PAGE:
Over Time – On The Greenwich Foreshore

Over Time starts on September 13 – 14 2014 with performances and other works on the foreshore and Thames Path near Enderby’s Wharf in London, UK, 11.00 to 16.00 both days and 19.45 to 22.00 on Saturday.

Works from the project will be exhibited from September 19 to October 16, 2014 in The Stephen Lawrence Gallery Archive Space, Greenwich University, Old Royal Naval College, SE10 9LS.

On Sunday October 26, there is a day of performance, films and talks at The National Maritime Museum and Queens House, Greenwich, SE10 9NF, 12.00 to 16.00.

‘Over Time [curated by Anne Robinson] is an art project involving eleven artists, each of whom will make a response to spending precisely the same fixed amount of ‘clock time’ (five hours without watches or phones) in in the very historically resonant and atmospheric riverside space at Enderby’s Wharf, site of the first underwater telegraph cables and marked by time as industrial history and now a space for mudlarking, beachcombing and reflection Works will include sound, movement, performance, film, drawing, writing, conceptual, objects…’

‘Over Time art project aims to enable eleven amazing contemporary artists to make ‘time pieces’ in a place that is about to change forever… on the Greenwich foreshore.’

Participating Artists

Birgitta Hosea, Jo David, Claudia Firth, Charlie Fox, Katharine Fry, Rachel Gomme, Victoria Gray, The International Western, Gavin Maughfling, Sarah Sparkes and Ian Thompson.

Birgitta Hosea

Birgitta Hosea is performance artist and animator based in London UK will present her work Time Channel, film projection at Over Time. She is working in the field of expanded animation: ‘Through video installation and performance art, she combines a range of media – animation, manipulated video, paper sculpture, performance drawing, live video feeds and interactive technology – with the live body’. Birgitta curated the exhibition SEeAFAR at Folkestone, Triennial Fringe, August 2014 and has exhibitied her own works since the early 90s. Her early works were soft sculptures and installations. She made among others the overtly erotic work work Fierce Pussy Chair (1993) which is presented in Damn Fine Art By New Lesbian Artists by Cherry Smyth (1996).

Rachel Gomme

Rachel Gomme is an interdisciplinary artist working in performance and installation. ‘Through durational performance, site-specific performance and interactive encounters, she seeks to open a space for engagement with the embodied moment, awareness of the unnoticed detail of bodily presence and processes, and to highlight the viewer’s essential involvement in creating the unique, shared moment of performance.’ She makes endurance performances where she is knitting, unravelling and reknitting as an exploration of experienced time, texture, the body and space.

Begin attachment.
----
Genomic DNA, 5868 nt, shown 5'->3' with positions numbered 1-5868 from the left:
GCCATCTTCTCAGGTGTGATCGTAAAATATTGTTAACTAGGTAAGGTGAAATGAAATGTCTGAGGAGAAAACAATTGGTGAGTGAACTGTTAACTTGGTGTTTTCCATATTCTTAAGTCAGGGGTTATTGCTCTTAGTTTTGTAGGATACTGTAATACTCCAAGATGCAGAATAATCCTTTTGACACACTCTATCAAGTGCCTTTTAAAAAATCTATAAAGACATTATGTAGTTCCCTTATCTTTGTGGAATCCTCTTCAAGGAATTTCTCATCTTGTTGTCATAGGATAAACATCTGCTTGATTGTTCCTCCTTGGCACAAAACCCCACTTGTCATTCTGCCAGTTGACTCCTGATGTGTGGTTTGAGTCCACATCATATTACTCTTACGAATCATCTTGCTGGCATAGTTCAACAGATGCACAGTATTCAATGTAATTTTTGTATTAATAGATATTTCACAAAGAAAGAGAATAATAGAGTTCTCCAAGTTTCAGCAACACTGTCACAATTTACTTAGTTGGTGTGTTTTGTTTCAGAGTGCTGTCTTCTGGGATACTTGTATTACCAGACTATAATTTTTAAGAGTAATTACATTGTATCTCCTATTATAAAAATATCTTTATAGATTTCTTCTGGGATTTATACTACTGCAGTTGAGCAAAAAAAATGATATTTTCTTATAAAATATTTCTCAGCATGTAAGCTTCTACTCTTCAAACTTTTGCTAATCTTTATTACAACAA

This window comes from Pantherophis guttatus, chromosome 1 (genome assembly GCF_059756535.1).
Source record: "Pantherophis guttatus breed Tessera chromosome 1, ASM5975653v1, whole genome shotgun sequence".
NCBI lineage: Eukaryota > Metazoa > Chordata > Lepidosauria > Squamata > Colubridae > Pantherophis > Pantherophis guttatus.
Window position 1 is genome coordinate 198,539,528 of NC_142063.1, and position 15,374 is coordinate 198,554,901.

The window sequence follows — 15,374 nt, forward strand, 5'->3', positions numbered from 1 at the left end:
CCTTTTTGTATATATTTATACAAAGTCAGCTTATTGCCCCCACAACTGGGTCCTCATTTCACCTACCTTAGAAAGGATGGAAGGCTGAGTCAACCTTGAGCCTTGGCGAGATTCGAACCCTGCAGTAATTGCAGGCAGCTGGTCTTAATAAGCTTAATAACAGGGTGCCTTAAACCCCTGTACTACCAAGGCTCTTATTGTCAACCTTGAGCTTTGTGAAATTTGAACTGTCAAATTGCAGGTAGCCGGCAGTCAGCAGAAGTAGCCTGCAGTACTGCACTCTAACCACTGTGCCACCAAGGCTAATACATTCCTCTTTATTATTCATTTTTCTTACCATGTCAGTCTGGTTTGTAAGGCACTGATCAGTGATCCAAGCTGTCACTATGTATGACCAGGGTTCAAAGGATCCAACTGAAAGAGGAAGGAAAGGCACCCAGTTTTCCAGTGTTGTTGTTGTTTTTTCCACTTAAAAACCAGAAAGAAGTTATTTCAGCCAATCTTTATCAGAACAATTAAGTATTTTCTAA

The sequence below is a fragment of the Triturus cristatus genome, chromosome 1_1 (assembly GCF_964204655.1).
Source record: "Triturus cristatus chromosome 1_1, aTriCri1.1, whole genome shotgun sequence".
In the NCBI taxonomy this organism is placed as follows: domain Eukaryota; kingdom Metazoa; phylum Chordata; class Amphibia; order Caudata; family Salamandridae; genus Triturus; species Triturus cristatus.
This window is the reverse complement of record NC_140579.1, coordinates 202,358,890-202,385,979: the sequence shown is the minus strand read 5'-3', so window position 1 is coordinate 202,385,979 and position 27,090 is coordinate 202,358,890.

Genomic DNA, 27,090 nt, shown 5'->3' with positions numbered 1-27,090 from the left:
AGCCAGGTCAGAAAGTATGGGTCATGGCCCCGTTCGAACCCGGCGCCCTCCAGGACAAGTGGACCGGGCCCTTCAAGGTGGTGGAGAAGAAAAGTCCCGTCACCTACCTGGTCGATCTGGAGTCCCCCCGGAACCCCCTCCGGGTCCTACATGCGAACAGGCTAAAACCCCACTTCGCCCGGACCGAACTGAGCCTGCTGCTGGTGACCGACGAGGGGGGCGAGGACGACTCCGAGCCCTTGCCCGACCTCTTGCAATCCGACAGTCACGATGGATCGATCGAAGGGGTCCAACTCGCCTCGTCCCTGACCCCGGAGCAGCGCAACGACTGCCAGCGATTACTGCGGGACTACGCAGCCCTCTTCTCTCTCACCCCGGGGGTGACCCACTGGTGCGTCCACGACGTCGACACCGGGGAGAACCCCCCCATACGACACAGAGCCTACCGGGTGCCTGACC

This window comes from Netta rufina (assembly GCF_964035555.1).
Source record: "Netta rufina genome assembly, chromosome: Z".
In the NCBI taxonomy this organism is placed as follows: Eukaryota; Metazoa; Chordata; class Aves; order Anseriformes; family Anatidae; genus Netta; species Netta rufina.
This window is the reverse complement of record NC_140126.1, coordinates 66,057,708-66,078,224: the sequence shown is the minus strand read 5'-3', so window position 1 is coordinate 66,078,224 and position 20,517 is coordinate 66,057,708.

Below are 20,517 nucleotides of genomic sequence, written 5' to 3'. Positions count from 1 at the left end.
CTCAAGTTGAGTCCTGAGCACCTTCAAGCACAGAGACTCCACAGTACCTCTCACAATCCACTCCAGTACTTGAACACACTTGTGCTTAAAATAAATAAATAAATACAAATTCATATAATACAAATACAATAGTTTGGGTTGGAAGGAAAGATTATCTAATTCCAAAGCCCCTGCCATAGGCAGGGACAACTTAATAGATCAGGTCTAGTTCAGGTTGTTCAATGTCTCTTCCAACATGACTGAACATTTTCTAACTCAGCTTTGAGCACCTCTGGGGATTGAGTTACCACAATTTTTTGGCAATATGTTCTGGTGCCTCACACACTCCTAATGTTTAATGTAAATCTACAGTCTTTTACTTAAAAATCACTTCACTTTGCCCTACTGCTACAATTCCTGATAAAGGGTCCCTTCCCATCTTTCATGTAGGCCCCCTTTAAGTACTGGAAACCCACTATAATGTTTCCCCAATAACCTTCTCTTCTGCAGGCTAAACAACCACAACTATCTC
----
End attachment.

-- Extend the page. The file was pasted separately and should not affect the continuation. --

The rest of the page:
Curator  and Artist Anne Robinson

Anne Robinson’s is a multi-diciplinary artist working with the perception and politics of time passing. She works experimentally with duration, frame, exposure, paint surface, sound and movement. She  is also an art and film curator. She has curated for Supernormal Festival, an annual 3 day experimental arts festival taking place at Braziers Park in Oxfordshire, UK (August 2014).

San Francisco: Queer Ecologies – A Gallery Event

The Arcus Endowment at the College of Environmental Design & QCC present Queer Conversations on Culture and the Arts:

QUEER ECOLOGIES: A Gallery Event and Conversation Featuring

Kim Anno and Adrian Parr

Kim Anno: Water City, Berkeley (Film 2013)
Adrian Parr: So To Speak (Spoken Word Performance)
September 11, 5pm
UC Berkeley Wurster Hall Gallery (110)
FREE

Internationally recognized photographer, painter and film/video artist Kim Anno presents her provocative film Water City, Berkeley, about climate change, cultural identity, and the role of aesthetics in social change. Then, ecological critic and social theorist Adrian Parr performs her spoken word piece So to Speak. Followed by Parr’s talk on how Anno’s film connects ecological change and cultural difference and on the role of aesthetics in forming activist communities and new political imaginaries. Adrian holds a joint appointment in the Department of Sociology and the School of Architecture and Interior Design at the University of Cincinnati, USA.

Related Link

Read the press release about Queer Ecologies (the above event) at Queer Cultural Center’s website.